Cell injury

on 10.3.09 with 0 comments

  • metaplasia: change from one differentiated form to another

    • bronchial epithelium can undergo squamous metaplasia after exposure to polycyclic hydrocarbons

    • esophageal epithelium can undergo glandular metaplasia (Barrett’s esophagus), a consequence of acid reflux

    • cervical epithelium can undergo squamous metaplasia; this is due to papilloma viruses

    • the third way to get squamous cancer is via radiation from the sun

    • so squamous cancers don’t tell you how the cells got there

  • dysplasia: change to an abnormal differentiated form

  • anaplasia: loss of differentiation. neoplasia: new growth (usually sloppily used to mean “cancer”)

  • aplasia: failure to develop normal tissue

    • often, hypoplasia is incorrectly termed aplasia. aplastic anemia is more precisely hypoplastic anemia, not completely aplastic anemia

    • lots of cancer drugs that we give people lead to bone marrow hypoplasia. many people who undergo chemotherapy die of bleeding, infection, or anemia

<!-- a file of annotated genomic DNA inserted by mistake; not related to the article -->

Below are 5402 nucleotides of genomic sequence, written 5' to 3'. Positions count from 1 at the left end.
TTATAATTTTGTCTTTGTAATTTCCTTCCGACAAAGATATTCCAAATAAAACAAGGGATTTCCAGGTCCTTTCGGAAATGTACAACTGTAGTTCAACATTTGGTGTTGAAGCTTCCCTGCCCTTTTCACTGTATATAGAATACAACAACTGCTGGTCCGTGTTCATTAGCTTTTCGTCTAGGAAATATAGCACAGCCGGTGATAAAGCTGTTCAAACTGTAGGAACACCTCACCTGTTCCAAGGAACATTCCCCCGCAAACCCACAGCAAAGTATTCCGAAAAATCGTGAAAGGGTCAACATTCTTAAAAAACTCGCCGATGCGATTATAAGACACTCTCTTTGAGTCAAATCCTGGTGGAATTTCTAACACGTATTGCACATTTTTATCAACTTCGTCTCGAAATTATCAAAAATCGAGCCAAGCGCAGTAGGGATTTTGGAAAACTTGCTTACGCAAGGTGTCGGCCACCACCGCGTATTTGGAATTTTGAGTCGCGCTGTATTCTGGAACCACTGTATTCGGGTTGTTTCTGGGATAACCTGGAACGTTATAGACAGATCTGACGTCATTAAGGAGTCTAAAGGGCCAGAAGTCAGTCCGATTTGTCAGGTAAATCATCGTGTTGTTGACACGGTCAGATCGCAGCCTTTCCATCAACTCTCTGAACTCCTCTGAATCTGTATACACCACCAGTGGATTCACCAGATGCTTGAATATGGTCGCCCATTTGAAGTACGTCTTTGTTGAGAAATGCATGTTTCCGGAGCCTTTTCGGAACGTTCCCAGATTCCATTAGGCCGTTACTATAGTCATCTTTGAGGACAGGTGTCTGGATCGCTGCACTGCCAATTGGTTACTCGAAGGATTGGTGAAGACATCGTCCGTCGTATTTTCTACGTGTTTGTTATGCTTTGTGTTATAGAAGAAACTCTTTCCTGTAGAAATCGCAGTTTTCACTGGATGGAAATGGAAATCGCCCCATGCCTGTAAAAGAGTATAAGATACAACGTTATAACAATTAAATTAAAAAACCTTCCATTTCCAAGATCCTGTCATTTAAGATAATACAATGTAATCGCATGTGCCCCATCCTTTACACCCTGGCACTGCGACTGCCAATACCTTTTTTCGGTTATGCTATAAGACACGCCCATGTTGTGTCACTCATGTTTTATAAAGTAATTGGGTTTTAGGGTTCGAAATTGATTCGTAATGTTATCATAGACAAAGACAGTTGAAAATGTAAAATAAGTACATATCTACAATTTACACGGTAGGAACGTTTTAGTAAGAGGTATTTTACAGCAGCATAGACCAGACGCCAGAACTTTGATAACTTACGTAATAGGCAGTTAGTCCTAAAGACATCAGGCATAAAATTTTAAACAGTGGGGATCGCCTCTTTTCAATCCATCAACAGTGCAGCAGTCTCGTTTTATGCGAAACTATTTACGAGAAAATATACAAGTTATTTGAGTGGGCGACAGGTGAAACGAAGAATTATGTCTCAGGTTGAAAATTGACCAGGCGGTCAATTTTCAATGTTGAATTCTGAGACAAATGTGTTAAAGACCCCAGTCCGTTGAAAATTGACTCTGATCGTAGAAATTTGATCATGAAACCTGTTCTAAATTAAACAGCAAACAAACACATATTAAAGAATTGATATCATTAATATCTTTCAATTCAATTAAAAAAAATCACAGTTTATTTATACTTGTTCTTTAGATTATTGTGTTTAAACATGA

• lymphoid tissue can undergo aplasia (SCID, drugs)

    • a hypoplastic left ventricle is one of the most common congenital abnormalities that you will see in the neonatal nursery

  • necrosis: death of tissue due to a disease process

    • distinguish this from apoptosis, which is not necessarily due to a disease process

    • infarction: death due to lack of blood supply, as in myocardial infarction, stroke (cerebral infarction), renal infarction, bone infarction

  • cellular inclusions

    • these indicate that a cell has been damaged somehow

    • fatty change is most commonly seen in this society as a consequence of alcoholic liver disease. increased production of lipids and decreased secretion of lipids leads to this fatty change

    • metabolic products: hemochromatosis or hemosiderosis leads to excess uptake of iron by cells. lipofuscin is a general wear-and-tear pigment seen with age

Category: Medical Subject Notes , Pathology Notes



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